But we were unimpressed with the Schwinn floor pump’s hose length of just 28 inches, nearly half the length of the Lezyne hose. The short hose made it awkward to attach and maintain a secure connection to the tire during pumping.

Vibrelli – Mini

The Vibrelli – Mini has a couple of unique features for a hand-held pump. First, a universal valve eliminates the need for fumbling with the small reversible parts that most mini pump valve systems utilize. It’s a great innovation at lower pressure, but the valve repeatedly slipped or popped off the tire as the pressure increased.

The Vibrelli Mini also advertises a secondary telescope, a smaller tube inside the main tube that allows you to increase the volume of air with each pump, ideal for the early stages of pumping. Then, as the resistance increases, you retract the inner tube and the motion becomes shorter, better adapted to adding higher pressure above 60 PSI.

We really liked the collapsible telescope, and it made reaching higher PSI levels easier. We were frustrated, however, by the small pump and handle, which pinched our hands when we were trying to secure a connection.

EyezOff – GP96

The EyezOff – GP96 Alloy Mini Pump is a good option if all you need is a basic, functional portable pump. At around $11, it’s about half the price of any other finalist in the mini pump category. It gets the job done with no frills, but it is very difficult to reach a PSI of 20, and the valve connection leaks somewhat with the Presta connection.

The bottom line

Proper bike tire inflation is the best way to ensure a smooth, fast ride and avoid flats. If you own a bicycle, a good bike pump is a necessary investment.

For this 2020 update of our prior review, we’ve selected a new winner as the best floor pump: the Topeak – Joe Blow Sport III. It’s made of aluminum and steel with a padded polymer handle, and it was the fastest to inflate a tire to 80 PSI with a smooth, gliding action that offered virtually no resistance.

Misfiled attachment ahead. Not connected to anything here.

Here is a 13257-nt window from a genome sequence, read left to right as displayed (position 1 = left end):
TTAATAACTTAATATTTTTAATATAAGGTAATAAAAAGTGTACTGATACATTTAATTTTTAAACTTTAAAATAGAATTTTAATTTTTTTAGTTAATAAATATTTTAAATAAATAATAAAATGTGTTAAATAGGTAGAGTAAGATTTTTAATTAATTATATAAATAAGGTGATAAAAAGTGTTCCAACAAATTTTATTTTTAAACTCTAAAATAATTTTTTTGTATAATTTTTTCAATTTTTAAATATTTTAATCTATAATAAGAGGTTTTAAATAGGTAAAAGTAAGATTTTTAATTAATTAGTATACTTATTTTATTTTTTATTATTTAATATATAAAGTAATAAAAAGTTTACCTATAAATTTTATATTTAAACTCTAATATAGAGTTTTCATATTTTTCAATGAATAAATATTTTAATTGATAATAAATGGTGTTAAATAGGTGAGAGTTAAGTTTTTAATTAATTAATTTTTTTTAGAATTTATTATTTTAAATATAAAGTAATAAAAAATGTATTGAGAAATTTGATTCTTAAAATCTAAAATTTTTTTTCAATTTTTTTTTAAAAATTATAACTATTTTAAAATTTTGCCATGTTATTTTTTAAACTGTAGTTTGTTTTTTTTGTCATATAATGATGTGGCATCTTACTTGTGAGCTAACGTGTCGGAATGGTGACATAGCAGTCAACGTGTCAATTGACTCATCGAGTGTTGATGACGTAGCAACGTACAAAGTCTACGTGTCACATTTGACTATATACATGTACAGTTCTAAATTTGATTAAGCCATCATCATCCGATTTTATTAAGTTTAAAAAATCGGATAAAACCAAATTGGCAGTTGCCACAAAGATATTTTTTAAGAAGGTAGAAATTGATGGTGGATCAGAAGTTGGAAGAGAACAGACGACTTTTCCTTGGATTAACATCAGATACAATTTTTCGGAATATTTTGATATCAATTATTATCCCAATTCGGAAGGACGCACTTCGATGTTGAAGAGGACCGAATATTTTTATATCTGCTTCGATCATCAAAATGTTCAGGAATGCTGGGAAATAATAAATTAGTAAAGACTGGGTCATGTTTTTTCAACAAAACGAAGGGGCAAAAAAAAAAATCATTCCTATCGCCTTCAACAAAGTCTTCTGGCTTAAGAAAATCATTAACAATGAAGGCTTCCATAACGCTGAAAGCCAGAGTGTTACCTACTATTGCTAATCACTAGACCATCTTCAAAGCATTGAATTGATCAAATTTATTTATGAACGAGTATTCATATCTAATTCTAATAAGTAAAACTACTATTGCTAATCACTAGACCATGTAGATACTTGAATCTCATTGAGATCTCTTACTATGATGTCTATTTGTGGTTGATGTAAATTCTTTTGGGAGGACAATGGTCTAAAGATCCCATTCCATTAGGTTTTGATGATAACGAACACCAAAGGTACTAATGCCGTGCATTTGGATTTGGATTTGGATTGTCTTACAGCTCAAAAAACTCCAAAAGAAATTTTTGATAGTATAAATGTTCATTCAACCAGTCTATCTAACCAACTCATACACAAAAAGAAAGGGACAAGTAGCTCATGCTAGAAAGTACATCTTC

Our runner-up floor pump is the Lezyne – Steel Floor Drive. Its extra-long 48-inch hose and unique screw-on valve mechanism make connecting the pump to the tube incredibly easy and secure. The pump’s black polished finish and wooden handle look sharp and feel great.

If you ride often and want to add air to low tires and perform tire changes while out cycling, a mini bike pump is also a wise accessory. For this 2020 update, we chose a new best mini pump, the Lezyne – Micro Floor Drive, which has the same the ABS flip chuck as the floor pump model. This well-designed and beautifully crafted mini pump can hit 80 PSI in less than five minutes.

Our runner-up mini pump, the Topeak – Road Morph G, sports a flip-down foot pedal and attached hose that allow it to function more like a small floor pump than a traditional hand-held travel pump.

Best Bike Pump: Topeak - Joe Blow Sport III

This sturdy and durable floor pump easily and securely fits Presta and Schrader valves and was the fastest of the pumps we tested to fully inflate a tire.

Gene Gerrard, Writer

Gene has written about a wide variety of topics for too many years to count. He's been a professional chef, cooking-appliance demonstrator, playwright, director, editor of accountancy and bank-rating books, Houdini expert and dog lover (still is). When he's not writing for Your Best Digs, he's performing as a magician at the Magic Castle in Hollywood.